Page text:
It’s only two more weeks until WWDC ’17, which means crunch time for experts and armchair analysts alike. A popular topic of gossip around this time of the year relates to one of Apple’s less pompous devices, one that’s been marketed for years as our low-key living room hub, as Siri on the couch and more recently as the silent orchestrator of our smart home.
Fittingly, chatter of that kind is indeed coming to a head again, yet before you rub your eyes and wonder how you could have missed the news of a 5th generation Apple TV, this time the similar sounding rumors swirl around a brand new device, the alleged Siri speaker. My cheap attempt at having you mix up the two devices for a brief moment there admittedly wasn’t a real zinger, however it does typify a potentially sticky situation for Apple: at least on grounds of what we presume to know, we – the customers – would be forgiven for mistaking the two on the fly.
If we indulge in a sketchy juxtaposition of each devices’ (purported) capabilities, it quickly begs the question of what we have been overlooking so far. It is declaredly fishy to make inferences about a device that is all but fictitious to this date, nevertheless there are pieces of information we can glean from competitors’ devices like Amazon’s Alexa, as well as telling interview snippets straight from the horse’s mouth. Does that make a comparison of the Siri speaker and Apple TV less premature or ill-founded? Probably not, but jotting down what we (think to) know does become insightful when we try to ascertain the spaces the two products are likely going to occupy in the customers’ minds and households. What’s the insight? Well, they could have a hell of a lot in common.
Always provided we don’t fail to understand the alleged Siri speaker correctly, the large overlap in features is on all accounts eye-catching. Both devices fundamentally vie for a central spot in your home, both offer to AirPlay (most of) your media, both boast Siri and HomeKit integration. The putative fork in the road is that unlike Apple TV’s focus on visual media, Siri speaker’s backbone will reportedly be advanced Siri capabilities and the simple fact that it will serve as a standalone speaker with formidable acoustic performance.
All these things considered though, is this going to be a unique enough selling proposition? It is clear that no product in Apple’s line-up sits as brazenly in the spot of the new arrival as Apple TV does. If this was a game of musical chairs, and the music stopped playing on June 5, Apple TV would be defiantly hogging the one spot designated for the shiny new speaker. Naturally, this opens the door for product cannibalization in either direction, and that’s where things get juicy. The implications for both products and their strategies mid to long term are plentiful. In my book, there’s three possible outcomes to speak of: the two product lines (keep) selling like hot cakes, them selling like damp and cold cakes, or the two lines merging into one. The determinant? The speaker’s x-factor, or lack thereof.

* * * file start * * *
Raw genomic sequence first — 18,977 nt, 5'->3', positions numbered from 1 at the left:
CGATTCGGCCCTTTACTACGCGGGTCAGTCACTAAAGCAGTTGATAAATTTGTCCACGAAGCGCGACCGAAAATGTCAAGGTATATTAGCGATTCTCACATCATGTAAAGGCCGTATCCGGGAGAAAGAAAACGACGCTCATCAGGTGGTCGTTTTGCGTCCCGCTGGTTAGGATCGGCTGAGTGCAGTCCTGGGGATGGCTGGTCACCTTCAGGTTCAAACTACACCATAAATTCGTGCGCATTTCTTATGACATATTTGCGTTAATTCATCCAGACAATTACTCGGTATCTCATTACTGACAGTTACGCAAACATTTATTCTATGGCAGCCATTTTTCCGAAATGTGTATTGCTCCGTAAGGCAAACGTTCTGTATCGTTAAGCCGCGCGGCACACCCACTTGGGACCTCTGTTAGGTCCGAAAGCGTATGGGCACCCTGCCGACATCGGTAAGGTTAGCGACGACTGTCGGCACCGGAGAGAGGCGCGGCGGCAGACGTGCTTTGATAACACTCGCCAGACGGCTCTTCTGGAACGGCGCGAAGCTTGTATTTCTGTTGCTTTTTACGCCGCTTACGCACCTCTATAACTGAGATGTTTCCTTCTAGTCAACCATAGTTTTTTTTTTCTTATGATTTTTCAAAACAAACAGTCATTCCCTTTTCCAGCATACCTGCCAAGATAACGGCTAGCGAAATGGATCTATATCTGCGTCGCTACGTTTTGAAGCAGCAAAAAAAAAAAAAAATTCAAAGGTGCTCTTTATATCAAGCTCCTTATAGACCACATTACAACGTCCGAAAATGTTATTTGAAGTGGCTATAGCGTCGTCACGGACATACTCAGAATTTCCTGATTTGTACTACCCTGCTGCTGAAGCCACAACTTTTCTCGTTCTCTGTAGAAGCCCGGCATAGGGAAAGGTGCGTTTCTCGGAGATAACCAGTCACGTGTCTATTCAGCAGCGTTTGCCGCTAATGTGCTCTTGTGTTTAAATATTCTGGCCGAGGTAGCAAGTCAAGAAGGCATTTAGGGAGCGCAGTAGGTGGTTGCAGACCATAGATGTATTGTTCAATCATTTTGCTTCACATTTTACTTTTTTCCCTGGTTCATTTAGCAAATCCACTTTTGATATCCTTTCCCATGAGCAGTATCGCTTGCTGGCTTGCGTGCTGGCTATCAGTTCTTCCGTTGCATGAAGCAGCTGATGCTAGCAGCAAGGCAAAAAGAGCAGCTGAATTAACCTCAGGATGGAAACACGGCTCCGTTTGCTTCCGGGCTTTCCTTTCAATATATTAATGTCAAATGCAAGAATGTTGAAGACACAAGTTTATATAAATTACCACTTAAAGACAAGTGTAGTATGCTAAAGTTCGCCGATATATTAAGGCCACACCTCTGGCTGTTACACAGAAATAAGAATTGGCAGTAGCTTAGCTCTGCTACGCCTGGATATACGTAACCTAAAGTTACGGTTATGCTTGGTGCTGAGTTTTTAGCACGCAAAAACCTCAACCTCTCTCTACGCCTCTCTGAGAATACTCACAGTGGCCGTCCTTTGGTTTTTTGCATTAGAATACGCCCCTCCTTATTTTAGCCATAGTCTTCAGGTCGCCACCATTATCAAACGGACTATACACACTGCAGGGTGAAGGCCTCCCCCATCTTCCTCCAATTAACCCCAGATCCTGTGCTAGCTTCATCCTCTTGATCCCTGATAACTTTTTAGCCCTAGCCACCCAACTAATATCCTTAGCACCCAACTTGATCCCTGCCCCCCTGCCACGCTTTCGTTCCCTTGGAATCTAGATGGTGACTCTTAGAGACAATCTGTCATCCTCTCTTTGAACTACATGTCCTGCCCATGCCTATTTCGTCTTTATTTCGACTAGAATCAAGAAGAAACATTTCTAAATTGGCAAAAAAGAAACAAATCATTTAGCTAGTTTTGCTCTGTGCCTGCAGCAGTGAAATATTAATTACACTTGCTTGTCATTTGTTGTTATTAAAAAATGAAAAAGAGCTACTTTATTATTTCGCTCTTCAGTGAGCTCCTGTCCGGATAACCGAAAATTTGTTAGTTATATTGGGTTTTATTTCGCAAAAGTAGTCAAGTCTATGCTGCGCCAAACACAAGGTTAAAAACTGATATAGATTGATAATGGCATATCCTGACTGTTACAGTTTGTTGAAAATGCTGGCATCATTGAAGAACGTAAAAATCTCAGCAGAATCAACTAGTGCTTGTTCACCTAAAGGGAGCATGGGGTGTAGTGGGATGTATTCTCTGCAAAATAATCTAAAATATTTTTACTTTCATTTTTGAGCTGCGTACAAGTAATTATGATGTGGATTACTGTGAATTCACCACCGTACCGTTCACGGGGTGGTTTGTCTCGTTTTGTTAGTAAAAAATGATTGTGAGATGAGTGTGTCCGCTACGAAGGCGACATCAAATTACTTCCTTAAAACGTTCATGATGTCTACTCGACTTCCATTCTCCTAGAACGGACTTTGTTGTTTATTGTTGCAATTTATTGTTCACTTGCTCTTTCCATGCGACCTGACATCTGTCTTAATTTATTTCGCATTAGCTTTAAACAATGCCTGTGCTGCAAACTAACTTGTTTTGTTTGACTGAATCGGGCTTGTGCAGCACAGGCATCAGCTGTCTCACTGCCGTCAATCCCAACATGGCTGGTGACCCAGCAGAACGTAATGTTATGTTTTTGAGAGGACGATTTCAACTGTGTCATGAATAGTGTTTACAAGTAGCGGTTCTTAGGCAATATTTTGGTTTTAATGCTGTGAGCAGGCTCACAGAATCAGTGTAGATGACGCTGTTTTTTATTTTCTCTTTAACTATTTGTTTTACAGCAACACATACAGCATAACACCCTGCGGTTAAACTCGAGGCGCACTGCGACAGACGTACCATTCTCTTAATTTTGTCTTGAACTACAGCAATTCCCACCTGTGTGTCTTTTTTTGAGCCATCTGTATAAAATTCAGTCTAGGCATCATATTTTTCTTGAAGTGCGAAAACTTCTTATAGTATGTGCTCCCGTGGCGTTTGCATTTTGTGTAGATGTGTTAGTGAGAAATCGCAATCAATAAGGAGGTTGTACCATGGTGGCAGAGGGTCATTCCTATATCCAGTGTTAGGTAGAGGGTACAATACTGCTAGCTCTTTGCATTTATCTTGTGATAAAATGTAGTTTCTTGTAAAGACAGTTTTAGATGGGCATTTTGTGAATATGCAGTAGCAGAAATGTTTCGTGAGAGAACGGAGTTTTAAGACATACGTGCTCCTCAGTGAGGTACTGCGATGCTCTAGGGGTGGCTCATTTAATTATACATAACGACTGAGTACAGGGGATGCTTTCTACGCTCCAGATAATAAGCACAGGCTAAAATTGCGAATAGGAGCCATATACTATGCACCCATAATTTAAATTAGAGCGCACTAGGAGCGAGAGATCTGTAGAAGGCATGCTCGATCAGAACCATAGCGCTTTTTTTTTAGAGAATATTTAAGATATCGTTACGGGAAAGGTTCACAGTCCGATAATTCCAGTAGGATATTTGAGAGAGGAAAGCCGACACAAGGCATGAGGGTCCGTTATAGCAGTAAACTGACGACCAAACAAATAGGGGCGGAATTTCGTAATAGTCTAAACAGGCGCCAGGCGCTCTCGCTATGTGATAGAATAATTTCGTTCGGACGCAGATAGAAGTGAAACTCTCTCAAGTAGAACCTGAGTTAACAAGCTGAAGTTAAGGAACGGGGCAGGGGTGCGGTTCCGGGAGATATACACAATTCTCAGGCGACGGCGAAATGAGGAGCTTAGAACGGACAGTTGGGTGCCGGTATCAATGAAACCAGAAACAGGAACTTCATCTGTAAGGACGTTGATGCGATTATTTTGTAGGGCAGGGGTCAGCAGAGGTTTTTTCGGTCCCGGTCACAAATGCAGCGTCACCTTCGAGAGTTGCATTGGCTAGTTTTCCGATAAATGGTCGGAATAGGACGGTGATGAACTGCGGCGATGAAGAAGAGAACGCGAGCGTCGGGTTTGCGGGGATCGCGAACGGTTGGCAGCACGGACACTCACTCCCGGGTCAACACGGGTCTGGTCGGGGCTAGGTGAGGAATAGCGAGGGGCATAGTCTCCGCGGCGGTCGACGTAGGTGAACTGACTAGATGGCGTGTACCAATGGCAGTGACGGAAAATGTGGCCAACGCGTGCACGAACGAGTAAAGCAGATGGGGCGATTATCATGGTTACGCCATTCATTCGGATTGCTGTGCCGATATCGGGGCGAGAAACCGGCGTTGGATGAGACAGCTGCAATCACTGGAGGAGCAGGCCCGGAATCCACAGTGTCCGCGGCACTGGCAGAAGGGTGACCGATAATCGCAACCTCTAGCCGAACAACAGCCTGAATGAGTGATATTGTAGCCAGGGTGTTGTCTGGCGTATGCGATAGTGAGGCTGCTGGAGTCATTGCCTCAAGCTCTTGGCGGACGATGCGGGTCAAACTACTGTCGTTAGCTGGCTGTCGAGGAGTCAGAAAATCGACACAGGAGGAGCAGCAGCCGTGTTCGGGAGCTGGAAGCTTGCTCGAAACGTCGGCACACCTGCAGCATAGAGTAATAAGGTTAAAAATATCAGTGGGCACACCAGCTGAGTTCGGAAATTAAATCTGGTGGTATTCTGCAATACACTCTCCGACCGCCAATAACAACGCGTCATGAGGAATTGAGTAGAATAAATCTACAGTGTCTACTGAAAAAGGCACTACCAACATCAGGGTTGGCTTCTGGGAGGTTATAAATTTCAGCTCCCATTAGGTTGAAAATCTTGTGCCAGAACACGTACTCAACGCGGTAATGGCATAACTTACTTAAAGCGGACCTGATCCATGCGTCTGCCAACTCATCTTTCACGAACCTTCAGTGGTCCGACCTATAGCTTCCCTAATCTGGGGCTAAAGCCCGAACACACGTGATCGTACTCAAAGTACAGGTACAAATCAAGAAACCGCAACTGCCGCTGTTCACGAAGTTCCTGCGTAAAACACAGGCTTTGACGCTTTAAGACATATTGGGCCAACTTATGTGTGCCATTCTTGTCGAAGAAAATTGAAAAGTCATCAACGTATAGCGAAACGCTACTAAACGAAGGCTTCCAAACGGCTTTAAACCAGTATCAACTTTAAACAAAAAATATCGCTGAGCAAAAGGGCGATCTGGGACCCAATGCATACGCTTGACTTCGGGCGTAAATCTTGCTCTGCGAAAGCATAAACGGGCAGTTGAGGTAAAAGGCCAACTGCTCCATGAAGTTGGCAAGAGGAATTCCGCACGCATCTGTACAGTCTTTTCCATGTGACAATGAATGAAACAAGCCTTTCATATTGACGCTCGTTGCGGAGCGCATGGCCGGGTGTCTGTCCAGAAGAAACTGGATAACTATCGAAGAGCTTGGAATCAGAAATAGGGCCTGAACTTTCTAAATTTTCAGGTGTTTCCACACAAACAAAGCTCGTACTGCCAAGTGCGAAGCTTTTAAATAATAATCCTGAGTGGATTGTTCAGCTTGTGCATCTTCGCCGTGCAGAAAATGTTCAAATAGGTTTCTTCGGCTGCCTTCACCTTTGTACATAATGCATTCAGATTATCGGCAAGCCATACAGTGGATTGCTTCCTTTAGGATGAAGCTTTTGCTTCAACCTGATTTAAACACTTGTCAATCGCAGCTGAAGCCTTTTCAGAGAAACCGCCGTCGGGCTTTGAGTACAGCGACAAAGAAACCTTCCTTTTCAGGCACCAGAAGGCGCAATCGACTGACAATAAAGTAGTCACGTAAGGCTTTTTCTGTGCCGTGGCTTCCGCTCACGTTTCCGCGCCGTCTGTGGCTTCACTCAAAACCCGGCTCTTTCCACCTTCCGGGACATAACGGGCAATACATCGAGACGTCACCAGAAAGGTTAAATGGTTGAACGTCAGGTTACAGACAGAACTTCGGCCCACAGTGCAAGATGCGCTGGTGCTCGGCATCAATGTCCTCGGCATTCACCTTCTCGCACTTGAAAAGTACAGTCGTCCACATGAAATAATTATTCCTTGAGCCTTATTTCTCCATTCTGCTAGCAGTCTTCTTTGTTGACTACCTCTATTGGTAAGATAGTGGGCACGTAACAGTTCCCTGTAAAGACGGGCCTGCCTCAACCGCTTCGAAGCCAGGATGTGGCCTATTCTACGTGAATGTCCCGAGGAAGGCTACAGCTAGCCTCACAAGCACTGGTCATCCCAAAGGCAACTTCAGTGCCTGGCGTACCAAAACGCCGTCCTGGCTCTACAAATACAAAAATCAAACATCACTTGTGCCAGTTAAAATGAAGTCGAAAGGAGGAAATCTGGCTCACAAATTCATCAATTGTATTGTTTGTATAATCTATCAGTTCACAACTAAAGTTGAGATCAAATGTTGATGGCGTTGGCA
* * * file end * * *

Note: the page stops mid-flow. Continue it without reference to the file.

Which cake are you going to sell, Apple?
The most lucrative (and arguably still most probable) outcome in this tale of two devices is for Apple to quietly have a Siri speaker killer feature up their sleeve. It goes without saying that we’re dealing with hypotheticals and it could plainly be the case that we don’t know jack. In order to establish and sustain strong sales for both Apple TV and the new assistant, the latter would have to come up with some seriously innovative ideas; ideas that make the device indispensable to your household, without raining on your Apple TV’s parade.
What could that look like? In one of our previous podcast episodes of Let’s Talk iOS, we have speculated about built-in security features, but realistically your guess is as good as ours. Two distinct devices with two distinct purposes would entail little overlap, and in turn minimal cannibalization.
The cold cake theory is that analysts have indeed pretty much figured out the device prior to release and there is no blind spot on our radar. In other words, the overlap is real. Such being the case, potential customers would in all likelihood wind up pitting the two devices against each other and ultimately picking the one that comes closest to fitting their needs.
This route would most definitely spell product cannibalization, since only the hardcore would entertain both devices at home, plus the mere existence of Apple TV could already hamper the launch success of the Siri speaker. By the same token, current Apple TV owners could be swayed towards a more mobile AirPlay station and the existing customer base would effectively be split in halves. Before they know it, both devices could be relegated back to the company’s ominous ‘hobby’ status.
Lastly, the new Siri speaker could (organically or forcibly) usurp the role of Apple TV at some point down the line. Once launched, the people will vote with their wallets and it is not a stretch to imagine a smarter, more capable home hub by Apple outsell and eventually dwarf Apple TV. If a chunk of Apple TV owners in addition migrated to the Siri speaker, the product line itself would barely be feasible for much longer.
As a result, Apple could easily equip the more potent Siri speaker with streaming functionalities as soon as the tide has turned in the device’s favor. Customers would no longer have to weigh up two similar-but-different products, but rather purchase the same one and thereafter decide the role it will play in their household. Coffee table device or television box, whatever they see fit.
What’s your take?
One way or another, the reported new arrival is going to make massive waves at and after WWDC 17. Are we witnessing the quiet axing of Apple TV or not? What’s Apple’s secret ingredient for the Siri speaker going to look like? Not much longer until we will know, so place your bet in the comments now!